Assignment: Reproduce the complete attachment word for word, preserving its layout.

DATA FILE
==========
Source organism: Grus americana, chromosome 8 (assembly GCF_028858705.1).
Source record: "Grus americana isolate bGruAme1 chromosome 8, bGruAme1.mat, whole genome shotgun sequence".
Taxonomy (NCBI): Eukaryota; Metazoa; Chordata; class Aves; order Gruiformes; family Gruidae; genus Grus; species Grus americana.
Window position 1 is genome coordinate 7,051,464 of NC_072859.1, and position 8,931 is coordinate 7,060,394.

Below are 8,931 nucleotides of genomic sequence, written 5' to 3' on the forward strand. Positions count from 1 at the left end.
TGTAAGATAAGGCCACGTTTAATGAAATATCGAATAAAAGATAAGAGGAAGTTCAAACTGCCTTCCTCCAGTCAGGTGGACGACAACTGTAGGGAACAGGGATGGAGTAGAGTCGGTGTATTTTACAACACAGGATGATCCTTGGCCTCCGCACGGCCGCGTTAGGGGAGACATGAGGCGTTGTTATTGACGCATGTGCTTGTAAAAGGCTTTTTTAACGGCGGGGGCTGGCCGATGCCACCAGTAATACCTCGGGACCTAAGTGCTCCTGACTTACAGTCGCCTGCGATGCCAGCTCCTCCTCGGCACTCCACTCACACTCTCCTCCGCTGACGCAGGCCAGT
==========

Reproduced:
Source organism: Grus americana, chromosome 8 (assembly GCF_028858705.1).
Source record: "Grus americana isolate bGruAme1 chromosome 8, bGruAme1.mat, whole genome shotgun sequence".
Taxonomy (NCBI): Eukaryota; Metazoa; Chordata; class Aves; order Gruiformes; family Gruidae; genus Grus; species Grus americana.
Window position 1 is genome coordinate 7,051,464 of NC_072859.1, and position 8,931 is coordinate 7,060,394.

Below are 8,931 nucleotides of genomic sequence, written 5' to 3' on the forward strand. Positions count from 1 at the left end.
TGTAAGATAAGGCCACGTTTAATGAAATATCGAATAAAAGATAAGAGGAAGTTCAAACTGCCTTCCTCCAGTCAGGTGGACGACAACTGTAGGGAACAGGGATGGAGTAGAGTCGGTGTATTTTACAACACAGGATGATCCTTGGCCTCCGCACGGCCGCGTTAGGGGAGACATGAGGCGTTGTTATTGACGCATGTGCTTGTAAAAGGCTTTTTTAACGGCGGGGGCTGGCCGATGCCACCAGTAATACCTCGGGACCTAAGTGCTCCTGACTTACAGTCGCCTGCGATGCCAGCTCCTCCTCGGCACTCCACTCACACTCTCCTCCGCTGACGCAGGCCAGT